Wednesday, August 18, 2010

The Bechdel Test and Male POV, Part Two

Thanks to all of you who commented on the first post on this subject. (If you haven't had a chance to read it yet, you can find it here.) I hope you don't mind if I refer to your comments. In this post, I'm going to look at ways to help a story pass the Bechdel Test, even if it's told from a male POV.

More is More. It probably sounds obvious, but the more women there are in a story, the greater the likelihood is that they'll talk to or interact with each other. However, as Tara and Ted pointed out, sometimes you have situations where there are few, if any women around. There may be extreme situations where this can't be changed. (I should also point out that it's perfectly OK to have stories with all men or all women, though I personally wouldn't want every story of mine to be like that.) However, sometimes it may be possible to find women if you look closely enough. For instance, Ted mentioned that his first book had few female characters because it mostly dealt with a war. An army of men would attract camp followers and possibly employ women as cooks and laundresses. There may be women working in support positions, serving as soldiers (either openly or disguised as men), or acting as spies. Finally, soldiers might encounter women in civilian positions, especially when they're on the march or stationed abroad. They may take a lover--or claim one as a war prisoner. Not all depictions of women in this scenario are positive, unfortunately. Still, their presence may make the setting seem more complete or even take the story in an unexpected direction.

Let the Women Meet. Again, an obvious point--they can't talk to each other if your hero encounters one woman every fifty pages. Sherry mentioned in her comment that in one of her books, there are several female characters, but they're physically separated over great distances. Are there places where people, particularly women, might gather? Pamela suggested a tavern as one possible meeting place. If a woman is going somewhere, is she by herself, or does she have relatives or other companions with her?

Develop Character. The more we know about a particular character's interests, the more that character has to say to other people. Character development also allows secondary characters more stage presence. This is important if your main character is male, but you still want a strong female presence in your novel.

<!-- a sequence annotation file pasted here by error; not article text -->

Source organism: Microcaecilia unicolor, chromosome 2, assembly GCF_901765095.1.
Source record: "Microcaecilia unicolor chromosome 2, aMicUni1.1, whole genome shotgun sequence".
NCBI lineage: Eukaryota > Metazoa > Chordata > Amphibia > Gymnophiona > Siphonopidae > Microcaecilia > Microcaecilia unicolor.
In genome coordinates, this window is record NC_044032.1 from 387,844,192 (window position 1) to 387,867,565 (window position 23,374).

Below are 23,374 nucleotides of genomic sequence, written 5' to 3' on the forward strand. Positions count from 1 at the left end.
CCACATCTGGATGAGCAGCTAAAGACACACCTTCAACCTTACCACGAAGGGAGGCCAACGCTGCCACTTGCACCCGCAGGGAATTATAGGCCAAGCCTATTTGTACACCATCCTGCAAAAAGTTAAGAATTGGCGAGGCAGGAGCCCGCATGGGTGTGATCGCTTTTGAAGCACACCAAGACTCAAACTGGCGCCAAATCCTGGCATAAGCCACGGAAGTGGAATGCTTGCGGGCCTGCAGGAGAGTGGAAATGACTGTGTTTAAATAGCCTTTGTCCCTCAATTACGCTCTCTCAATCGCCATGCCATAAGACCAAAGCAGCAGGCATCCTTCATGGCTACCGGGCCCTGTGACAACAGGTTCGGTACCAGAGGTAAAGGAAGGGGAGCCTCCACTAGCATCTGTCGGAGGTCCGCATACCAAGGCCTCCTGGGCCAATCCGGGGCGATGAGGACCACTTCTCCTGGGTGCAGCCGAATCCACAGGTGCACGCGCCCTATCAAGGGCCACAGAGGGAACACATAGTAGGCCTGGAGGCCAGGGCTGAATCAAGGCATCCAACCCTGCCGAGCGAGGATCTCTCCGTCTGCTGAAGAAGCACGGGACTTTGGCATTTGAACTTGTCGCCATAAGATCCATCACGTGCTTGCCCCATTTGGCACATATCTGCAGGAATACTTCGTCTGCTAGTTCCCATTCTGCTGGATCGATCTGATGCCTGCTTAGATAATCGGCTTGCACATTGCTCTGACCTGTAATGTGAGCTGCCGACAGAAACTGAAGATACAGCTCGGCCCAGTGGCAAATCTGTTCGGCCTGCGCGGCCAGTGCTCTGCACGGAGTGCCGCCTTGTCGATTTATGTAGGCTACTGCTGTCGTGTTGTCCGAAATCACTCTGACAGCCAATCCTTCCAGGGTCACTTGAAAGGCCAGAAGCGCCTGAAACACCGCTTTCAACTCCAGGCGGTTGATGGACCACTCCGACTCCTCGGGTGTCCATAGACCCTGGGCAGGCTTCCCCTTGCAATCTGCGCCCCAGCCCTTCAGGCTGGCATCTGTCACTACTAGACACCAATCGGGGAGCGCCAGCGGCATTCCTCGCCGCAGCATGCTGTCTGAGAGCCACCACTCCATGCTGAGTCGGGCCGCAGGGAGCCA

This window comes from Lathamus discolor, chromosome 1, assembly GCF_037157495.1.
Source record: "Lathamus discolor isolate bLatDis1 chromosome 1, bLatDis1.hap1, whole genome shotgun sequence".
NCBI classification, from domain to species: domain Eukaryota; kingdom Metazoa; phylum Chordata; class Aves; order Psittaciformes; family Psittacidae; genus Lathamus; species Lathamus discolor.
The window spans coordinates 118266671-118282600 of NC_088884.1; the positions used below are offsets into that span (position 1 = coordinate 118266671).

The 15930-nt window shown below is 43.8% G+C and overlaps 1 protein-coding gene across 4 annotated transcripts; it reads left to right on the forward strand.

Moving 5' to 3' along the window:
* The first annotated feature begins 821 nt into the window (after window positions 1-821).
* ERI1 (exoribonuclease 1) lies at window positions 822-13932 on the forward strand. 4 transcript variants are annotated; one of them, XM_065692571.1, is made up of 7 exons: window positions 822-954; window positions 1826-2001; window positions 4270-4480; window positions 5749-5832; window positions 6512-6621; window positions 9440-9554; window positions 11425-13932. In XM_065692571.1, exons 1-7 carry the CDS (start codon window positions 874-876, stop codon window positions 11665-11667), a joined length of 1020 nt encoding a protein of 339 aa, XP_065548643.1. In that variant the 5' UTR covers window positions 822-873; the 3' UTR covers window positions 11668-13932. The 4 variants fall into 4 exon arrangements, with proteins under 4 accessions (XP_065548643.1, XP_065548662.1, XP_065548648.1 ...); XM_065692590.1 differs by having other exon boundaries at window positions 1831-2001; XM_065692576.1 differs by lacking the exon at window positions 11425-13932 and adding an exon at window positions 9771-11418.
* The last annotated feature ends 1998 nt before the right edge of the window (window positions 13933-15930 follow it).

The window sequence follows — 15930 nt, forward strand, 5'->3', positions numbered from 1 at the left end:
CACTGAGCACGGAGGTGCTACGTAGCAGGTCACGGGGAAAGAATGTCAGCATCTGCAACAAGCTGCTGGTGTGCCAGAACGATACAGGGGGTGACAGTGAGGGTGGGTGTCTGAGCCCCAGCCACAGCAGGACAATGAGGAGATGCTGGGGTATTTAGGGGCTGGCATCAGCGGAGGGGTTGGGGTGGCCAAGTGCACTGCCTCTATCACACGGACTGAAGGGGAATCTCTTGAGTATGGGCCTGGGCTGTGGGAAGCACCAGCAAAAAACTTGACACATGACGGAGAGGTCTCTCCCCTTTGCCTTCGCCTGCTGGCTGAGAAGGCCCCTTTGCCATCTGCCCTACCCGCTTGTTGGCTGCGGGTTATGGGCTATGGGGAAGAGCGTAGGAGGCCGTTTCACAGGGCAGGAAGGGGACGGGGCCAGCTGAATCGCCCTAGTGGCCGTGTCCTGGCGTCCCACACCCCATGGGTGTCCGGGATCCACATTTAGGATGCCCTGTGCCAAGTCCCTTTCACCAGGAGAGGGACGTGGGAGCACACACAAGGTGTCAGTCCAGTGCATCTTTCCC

That's all I can think of for now. I'm considering submitting this topic as a panel idea for WisCon next year. In the meantime, let me provide a few caveats, courtesy of (my thoughts are in parentheses):

The Bechdel Test is not meant to give a scorecard of a work's overall level of feminism. (emphasis in the article) It is entirely possible for a film to pass without having overt feminist themes - in fact, the original example of a movie that passes is Alien, which, while it has feminist subtexts, is mostly just a sci-fi/action/horror flick. (As if there's something wrong with that!) A movie can easily pass the Bechdel Test and still be incredibly misogynistic. Conversely, it's also possible for a story to fail the test and still be strongly feminist in other ways, and there's nothing necessarily wrong with that. What's a problem is that it becomes a pattern - when so many movies fail the test, while very few fail to show male characters whose lives don't revolve around women, that says uncomfortable things about the way Hollywood handles gender....It can be interesting to apply the Bechdel Test in a wider context. ... This can be especially jarring in Speculative Fiction, which often claims to be about aliens, vampires, Klingons, or what have you, but they only ever talk to or about humans.


chandra said...

Please provide me the link of the first part.The second part was interesting, so i need to read the first one! Thanks for sharing!

Ted Cross said...

In mine the women do meet and have quite a long conversation with each other. I do have lots of minor characters who are women, as you mentioned camp followers and such. The three that I mentioned previously are simply the ones who have real roles. One of them is actually the finest warrior of any in the book, though she has an unfair advantage, having lived for more than 40,000 years.

Because of the cultural differences, I get to explore the patriarchal society of mankind against the very balanced society of the elves, where there is almost no distinction between males and females.

Sandra Ulbrich Almazan said...

Chandra: I can't access your profile to give you the link directly, but you can find the first part here:

Ted: Thanks for clarifying! That sounds like an interesting contrast between the societies. I'm curious; since your elves live such a long time, do they have very low birth rates the way other elves do? If the female elves don't spend a lot of time rearing children, that could be one of the reasons their society is balanced. (Or perhaps this is a shared job too.)

Ted Cross said...

That's exactly right. They do have very few births. They have no marriage. The relatively miniscule amount of time devoted to child rearing makes it so there is no good reason to differentiate between male and female. The wife of my main character simply can't wrap her mind around these concepts, even when they are explained to her. She just wants to know why the heck this elf lady would want to go traipsing around with a sword on her hip getting into danger.

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